15 Group Decision-Making Frameworks And Methodologies

Six Thinking Hats

six-thinking-hats-model
The Six Thinking Hats model was created by psychologist Edward de Bono in 1986, who noted that personality type was a key driver of how people approached problem-solving. For example, optimists view situations differently from pessimists. Analytical individuals may generate ideas that a more emotional person would not, and vice versa.

Value Stream Mapping

value-stream-mapping
Value stream mapping uses flowcharts to analyze and then improve on the delivery of products and services. Value stream mapping (VSM) is based on the concept of value streams – which are a series of sequential steps that explain how a product or service is delivered to consumers.

Affinity Grouping

affinity-grouping
Affinity grouping is a collaborative prioritization process where group participants brainstorm ideas and opportunities according to their similarities. Affinity grouping is a broad and versatile process based on simple but highly effective ideas. It helps teams generate and then organize teams according to their similarity or likeness.

Fishbone Diagram

fishbone-diagram
The Fishbone Diagram is a diagram-based technique used in brainstorming to identify potential causes for a problem, thus it is a visual representation of cause and effect. The problem or effect serves as the head of the fish. Possible causes of the problem are listed on the individual “bones” of the fish. This encourages problem-solving teams to consider a wide range of alternatives.

SCAMPER Method

scamper-method
Eighteen years later, it was adapted by psychologist Bob Eberle in his book SCAMPER: Games for Imagination Development. The SCAMPER method was first described by advertising executive Alex Osborne in 1953. The SCAMPER method is a form of creative thinking or problem solving based on evaluating ideas or groups of ideas.

MECE Framework

mece-framework
The MECE framework is an exhaustive expression of information that must account for all conceivable scenarios. While the framework is used in categorizing information and data processing, it is commonly used in formulating problems and then solving them. The MECE framework is a means of the exhaustive grouping of information into categories that are both mutually exclusive (ME) and collectively exhaustive (CE).

Nadler-Tushman Congruence Model

nadler-tushman-congruence-model
The Nadler-Tushman Congruence Model was created by David Nadler and Michael Tushman at Columbia University. The Nadler-Tushman Congruence Model is a diagnostic tool that identifies problem areas within a company. In the context of business, congruence occurs when the goals of different people or interest groups coincide.

Lewin’s Change Management

lewins-change-management-model
Lewin’s change management model helps businesses manage the uncertainty and resistance associated with change. Kurt Lewin, one of the first academics to focus his research on group dynamics, developed a three-stage model. He proposed that the behavior of individuals happened as a function of group behavior.

Nominal Group Technique

nominal-group-technique
The nominal group technique was initially conceived by Andrew H. Van de Ven and Andrew L. Delbecq in their 1975 book Group techniques for program planning: A guide to nominal group and Delphi processes. The nominal group technique (NGT) is a brainstorming framework that encourages equal contribution from stakeholders and facilitates group consensus on key issues, problems, and their solutions.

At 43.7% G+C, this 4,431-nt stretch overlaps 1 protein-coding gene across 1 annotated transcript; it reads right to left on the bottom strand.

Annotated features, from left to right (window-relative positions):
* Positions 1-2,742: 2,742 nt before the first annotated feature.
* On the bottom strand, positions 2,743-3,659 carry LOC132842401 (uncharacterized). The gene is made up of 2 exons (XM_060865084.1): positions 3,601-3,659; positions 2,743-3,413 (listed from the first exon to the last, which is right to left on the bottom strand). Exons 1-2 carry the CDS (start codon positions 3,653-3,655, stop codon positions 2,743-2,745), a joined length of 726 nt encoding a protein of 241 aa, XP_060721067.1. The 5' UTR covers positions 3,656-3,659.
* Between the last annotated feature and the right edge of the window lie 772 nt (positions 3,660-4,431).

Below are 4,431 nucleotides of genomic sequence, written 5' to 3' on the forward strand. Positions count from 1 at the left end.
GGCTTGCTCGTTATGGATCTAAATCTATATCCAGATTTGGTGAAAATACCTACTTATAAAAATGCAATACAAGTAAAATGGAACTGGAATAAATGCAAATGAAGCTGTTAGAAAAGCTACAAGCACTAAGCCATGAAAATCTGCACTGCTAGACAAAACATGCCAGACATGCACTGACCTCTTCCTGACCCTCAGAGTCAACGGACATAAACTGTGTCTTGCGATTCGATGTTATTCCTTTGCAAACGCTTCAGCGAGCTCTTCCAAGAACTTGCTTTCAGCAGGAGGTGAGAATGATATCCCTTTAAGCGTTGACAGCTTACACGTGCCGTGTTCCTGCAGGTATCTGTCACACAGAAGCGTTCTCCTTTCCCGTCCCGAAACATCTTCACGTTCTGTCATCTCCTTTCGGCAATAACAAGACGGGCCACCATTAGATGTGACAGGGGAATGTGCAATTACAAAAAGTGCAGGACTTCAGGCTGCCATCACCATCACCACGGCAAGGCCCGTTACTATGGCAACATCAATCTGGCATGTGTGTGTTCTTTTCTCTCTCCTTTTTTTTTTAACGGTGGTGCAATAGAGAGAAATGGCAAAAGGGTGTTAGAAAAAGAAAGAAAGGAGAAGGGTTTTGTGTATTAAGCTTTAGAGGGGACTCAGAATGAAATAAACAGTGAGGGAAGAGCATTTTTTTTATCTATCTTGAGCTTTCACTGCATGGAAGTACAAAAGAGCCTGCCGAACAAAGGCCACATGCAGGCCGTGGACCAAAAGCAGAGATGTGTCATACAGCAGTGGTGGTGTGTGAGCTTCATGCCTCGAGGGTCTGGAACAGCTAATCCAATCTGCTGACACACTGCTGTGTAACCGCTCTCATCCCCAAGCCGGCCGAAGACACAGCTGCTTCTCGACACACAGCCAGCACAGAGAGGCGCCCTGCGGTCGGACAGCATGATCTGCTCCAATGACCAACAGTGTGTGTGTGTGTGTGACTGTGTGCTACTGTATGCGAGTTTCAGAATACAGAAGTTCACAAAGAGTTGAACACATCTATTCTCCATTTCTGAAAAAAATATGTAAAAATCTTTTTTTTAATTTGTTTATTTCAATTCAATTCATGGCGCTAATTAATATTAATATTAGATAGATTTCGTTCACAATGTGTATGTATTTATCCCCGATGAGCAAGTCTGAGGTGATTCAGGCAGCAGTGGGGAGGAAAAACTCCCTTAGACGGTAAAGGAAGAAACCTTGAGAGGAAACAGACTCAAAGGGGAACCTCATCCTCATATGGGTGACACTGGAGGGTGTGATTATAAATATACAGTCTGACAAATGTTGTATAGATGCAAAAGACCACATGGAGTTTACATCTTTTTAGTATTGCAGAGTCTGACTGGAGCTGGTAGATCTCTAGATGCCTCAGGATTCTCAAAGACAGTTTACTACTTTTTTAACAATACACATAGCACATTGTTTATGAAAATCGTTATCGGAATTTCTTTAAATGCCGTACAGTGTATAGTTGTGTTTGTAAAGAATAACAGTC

Tuckman’s Model of Group Development

tuckmans-model
Tuckman suggested groups transition through five stages of development, starting from the time the group first meets until project completion. As members of the team become familiar with each other, the team itself becomes more mature as relationships become established. During the developmental phase, the leader of the group also adopts a new leadership style. Tuckman’s stages of group development were developed by psychologist Bruce Tuckman in 1965. Tuckman’s stages of group development is a concise and elegant framework for team development and behavior.

Schein’s Model of Organization

scheins-model-of-organizational
Schein’s model of organizational culture was developed in 1980 by Edgar Schein, then Sloan Professor Emeritus at the Sloan School of Management at MIT.  Schein’s model of organizational culture is a framework explaining the impact of company culture on an organization with a focus on learning and group dynamics.

ERG Theory

erg-theory
The ERG theory was developed by American psychologist Clayton Alderfer between 1961 and 1978.  The ERG theory is a motivational model based on Maslow’s hierarchy of needs. The ERG theory is based on an acronym of three groups of core needs: existence, relatedness, growth.

Mendelow Stakeholder Matrix

mendelow-stakeholder-matrix
The Mendelow stakeholder matrix is a framework used to analyze stakeholder attitudes and expectations and their potential impact on business decisions.

Functional Leadership Model

functional-leadership
The functional leadership model concentrates on how leadership occurs as opposed to who does the leading.  The functional leadership model argues that leadership does not rest with any one individual. Instead, it is based on a set of behaviors collectively embodied by the group that assists in task completion.

Groupthink

groupthink
Groupthink occurs when well-intentioned individuals make non-optimal or irrational decisions based on a belief that dissent is impossible or on a motivation to conform. Groupthink occurs when members of a group reach a consensus without critical reasoning or evaluation of the alternatives and their consequences.

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